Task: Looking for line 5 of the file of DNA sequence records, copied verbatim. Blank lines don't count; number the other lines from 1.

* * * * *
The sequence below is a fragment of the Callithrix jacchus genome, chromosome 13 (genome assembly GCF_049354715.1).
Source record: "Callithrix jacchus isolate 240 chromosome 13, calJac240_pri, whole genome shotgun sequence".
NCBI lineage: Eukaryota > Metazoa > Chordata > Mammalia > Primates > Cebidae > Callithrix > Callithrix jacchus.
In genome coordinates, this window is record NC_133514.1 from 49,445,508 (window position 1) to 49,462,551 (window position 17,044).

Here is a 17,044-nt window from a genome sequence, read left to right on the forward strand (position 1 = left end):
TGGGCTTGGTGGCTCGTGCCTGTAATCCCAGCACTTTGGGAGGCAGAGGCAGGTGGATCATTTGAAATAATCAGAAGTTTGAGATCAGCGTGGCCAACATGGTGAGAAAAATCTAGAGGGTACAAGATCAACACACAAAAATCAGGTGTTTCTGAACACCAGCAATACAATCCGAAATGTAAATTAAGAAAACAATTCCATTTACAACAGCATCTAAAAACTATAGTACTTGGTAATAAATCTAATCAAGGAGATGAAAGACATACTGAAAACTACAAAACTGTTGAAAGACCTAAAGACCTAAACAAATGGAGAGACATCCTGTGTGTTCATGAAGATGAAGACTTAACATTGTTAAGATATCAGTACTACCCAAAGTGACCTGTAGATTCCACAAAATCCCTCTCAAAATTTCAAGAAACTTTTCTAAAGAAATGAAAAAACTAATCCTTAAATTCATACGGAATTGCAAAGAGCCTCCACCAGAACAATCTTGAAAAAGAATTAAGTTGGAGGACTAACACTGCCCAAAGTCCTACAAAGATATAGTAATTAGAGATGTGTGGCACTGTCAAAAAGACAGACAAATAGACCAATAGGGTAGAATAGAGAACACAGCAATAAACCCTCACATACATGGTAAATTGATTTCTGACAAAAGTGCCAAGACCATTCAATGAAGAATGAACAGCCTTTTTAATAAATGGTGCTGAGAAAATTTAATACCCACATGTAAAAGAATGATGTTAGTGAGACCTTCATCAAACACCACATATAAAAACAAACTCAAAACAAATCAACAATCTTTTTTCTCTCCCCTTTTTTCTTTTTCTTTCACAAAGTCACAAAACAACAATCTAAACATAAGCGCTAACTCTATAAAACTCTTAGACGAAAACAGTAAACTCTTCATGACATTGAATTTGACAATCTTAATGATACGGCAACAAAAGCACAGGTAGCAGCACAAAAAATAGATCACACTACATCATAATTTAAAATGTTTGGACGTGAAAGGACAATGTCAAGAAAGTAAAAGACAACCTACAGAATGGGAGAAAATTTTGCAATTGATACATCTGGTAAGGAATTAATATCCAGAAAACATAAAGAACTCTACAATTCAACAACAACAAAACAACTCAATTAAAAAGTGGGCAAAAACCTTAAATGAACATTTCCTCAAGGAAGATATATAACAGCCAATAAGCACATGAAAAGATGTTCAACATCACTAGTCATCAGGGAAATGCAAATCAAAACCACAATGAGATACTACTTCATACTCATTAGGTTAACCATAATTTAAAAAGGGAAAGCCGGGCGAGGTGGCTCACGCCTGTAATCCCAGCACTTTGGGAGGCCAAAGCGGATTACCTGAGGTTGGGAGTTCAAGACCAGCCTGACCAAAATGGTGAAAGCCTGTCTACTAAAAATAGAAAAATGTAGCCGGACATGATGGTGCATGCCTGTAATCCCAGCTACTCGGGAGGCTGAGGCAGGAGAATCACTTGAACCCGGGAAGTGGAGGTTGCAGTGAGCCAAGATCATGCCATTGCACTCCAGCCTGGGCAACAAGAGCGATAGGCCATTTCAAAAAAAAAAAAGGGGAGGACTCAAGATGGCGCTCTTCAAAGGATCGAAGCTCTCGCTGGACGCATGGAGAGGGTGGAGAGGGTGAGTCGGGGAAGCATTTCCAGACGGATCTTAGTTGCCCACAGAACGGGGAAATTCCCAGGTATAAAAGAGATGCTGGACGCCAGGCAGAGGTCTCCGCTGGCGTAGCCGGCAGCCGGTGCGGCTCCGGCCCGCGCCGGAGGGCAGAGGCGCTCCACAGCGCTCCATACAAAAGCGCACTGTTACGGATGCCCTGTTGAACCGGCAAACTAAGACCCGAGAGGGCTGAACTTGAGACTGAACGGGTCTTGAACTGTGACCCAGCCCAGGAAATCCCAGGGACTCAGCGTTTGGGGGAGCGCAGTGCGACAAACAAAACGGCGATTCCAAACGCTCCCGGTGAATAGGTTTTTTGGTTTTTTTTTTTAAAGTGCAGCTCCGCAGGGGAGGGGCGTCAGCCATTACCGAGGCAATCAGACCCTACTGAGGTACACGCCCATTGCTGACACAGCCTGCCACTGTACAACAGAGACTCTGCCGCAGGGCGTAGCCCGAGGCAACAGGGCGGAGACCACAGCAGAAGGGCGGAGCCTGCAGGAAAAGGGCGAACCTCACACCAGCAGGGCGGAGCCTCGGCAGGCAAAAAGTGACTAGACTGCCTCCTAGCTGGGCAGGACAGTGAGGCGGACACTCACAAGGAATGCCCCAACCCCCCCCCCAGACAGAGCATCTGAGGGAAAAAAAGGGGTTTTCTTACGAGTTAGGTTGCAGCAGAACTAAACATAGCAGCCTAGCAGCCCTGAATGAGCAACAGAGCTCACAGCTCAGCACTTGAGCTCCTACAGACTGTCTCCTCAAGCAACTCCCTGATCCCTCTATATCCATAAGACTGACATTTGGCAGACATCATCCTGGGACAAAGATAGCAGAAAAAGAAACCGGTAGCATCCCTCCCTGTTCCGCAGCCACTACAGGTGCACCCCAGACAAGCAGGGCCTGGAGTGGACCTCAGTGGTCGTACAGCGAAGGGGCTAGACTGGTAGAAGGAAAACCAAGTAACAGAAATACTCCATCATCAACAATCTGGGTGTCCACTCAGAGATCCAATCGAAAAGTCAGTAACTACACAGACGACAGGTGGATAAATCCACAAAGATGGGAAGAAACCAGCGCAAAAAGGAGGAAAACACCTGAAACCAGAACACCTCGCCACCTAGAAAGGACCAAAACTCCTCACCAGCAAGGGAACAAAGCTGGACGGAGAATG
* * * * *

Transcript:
Here is a 17,044-nt window from a genome sequence, read left to right on the forward strand (position 1 = left end):